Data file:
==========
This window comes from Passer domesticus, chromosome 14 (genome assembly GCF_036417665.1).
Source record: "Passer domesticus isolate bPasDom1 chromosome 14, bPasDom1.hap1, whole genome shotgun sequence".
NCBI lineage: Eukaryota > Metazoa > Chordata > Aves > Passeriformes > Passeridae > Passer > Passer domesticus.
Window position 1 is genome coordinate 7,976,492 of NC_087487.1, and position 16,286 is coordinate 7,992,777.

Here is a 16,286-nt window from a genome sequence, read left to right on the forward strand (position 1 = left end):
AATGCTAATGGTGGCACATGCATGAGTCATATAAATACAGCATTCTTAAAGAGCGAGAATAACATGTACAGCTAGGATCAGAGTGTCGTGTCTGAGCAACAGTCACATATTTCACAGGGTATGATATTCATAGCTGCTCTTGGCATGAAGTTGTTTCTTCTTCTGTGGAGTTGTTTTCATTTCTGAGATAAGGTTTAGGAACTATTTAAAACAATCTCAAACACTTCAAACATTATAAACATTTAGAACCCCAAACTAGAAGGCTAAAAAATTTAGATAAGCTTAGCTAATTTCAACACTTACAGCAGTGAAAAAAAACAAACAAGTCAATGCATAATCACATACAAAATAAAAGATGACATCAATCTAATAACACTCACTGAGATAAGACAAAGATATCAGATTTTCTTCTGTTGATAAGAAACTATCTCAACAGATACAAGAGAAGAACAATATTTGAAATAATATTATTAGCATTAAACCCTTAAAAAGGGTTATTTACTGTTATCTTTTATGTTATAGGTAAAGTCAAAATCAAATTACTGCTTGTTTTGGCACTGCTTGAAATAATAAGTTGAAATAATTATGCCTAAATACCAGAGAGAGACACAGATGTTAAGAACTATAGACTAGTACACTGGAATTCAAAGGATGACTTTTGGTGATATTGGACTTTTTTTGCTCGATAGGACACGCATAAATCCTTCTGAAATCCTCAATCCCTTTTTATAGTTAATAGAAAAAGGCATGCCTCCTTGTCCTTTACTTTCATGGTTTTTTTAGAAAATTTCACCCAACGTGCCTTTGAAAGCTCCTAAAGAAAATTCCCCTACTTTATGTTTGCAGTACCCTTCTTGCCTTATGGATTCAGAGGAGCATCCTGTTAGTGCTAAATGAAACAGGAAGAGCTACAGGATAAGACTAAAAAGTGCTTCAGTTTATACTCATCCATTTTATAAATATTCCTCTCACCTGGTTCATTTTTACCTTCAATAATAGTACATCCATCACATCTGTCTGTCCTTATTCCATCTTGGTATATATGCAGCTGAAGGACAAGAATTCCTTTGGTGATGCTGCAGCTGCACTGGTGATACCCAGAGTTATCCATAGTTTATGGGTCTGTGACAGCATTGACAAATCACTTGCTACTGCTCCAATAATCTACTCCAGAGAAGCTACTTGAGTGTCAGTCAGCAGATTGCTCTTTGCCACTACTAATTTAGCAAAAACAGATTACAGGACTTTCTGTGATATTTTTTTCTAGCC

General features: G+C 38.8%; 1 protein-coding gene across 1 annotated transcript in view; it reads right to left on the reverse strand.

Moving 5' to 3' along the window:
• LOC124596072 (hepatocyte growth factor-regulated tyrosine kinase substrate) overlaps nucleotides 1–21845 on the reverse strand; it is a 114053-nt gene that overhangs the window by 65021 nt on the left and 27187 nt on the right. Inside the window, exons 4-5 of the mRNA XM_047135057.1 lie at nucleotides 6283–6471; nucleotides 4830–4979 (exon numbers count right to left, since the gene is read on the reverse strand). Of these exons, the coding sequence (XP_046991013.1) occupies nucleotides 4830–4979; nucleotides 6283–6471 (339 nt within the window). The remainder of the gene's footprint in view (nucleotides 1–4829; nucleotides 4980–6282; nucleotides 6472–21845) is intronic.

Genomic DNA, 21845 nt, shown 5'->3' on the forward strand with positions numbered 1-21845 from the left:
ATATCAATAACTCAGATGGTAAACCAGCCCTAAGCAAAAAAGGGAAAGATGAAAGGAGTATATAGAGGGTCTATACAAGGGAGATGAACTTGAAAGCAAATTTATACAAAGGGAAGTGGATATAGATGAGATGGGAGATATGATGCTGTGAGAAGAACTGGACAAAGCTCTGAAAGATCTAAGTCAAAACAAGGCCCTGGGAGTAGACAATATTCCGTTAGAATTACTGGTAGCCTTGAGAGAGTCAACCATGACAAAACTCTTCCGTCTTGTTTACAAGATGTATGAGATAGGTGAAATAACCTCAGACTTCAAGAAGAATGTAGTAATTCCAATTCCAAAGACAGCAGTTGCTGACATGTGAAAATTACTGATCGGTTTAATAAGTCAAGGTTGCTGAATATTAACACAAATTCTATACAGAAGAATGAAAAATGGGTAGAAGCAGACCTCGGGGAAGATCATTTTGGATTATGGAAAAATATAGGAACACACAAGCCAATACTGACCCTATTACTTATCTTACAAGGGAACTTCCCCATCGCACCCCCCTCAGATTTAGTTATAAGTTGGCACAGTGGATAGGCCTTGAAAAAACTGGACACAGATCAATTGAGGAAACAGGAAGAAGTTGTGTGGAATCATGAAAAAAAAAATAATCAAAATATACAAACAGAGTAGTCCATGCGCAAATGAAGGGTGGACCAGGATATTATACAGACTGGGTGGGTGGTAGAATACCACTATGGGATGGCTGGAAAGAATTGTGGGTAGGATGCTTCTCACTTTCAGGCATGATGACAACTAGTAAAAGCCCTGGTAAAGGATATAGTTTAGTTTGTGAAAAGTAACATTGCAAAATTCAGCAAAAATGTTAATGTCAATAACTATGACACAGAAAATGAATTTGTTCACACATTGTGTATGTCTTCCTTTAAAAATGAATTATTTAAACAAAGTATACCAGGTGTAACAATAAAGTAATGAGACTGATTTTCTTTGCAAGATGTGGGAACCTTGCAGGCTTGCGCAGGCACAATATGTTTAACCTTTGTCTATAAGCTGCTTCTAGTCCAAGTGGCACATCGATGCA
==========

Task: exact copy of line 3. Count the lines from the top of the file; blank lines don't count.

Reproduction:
NCBI lineage: Eukaryota > Metazoa > Chordata > Aves > Passeriformes > Passeridae > Passer > Passer domesticus.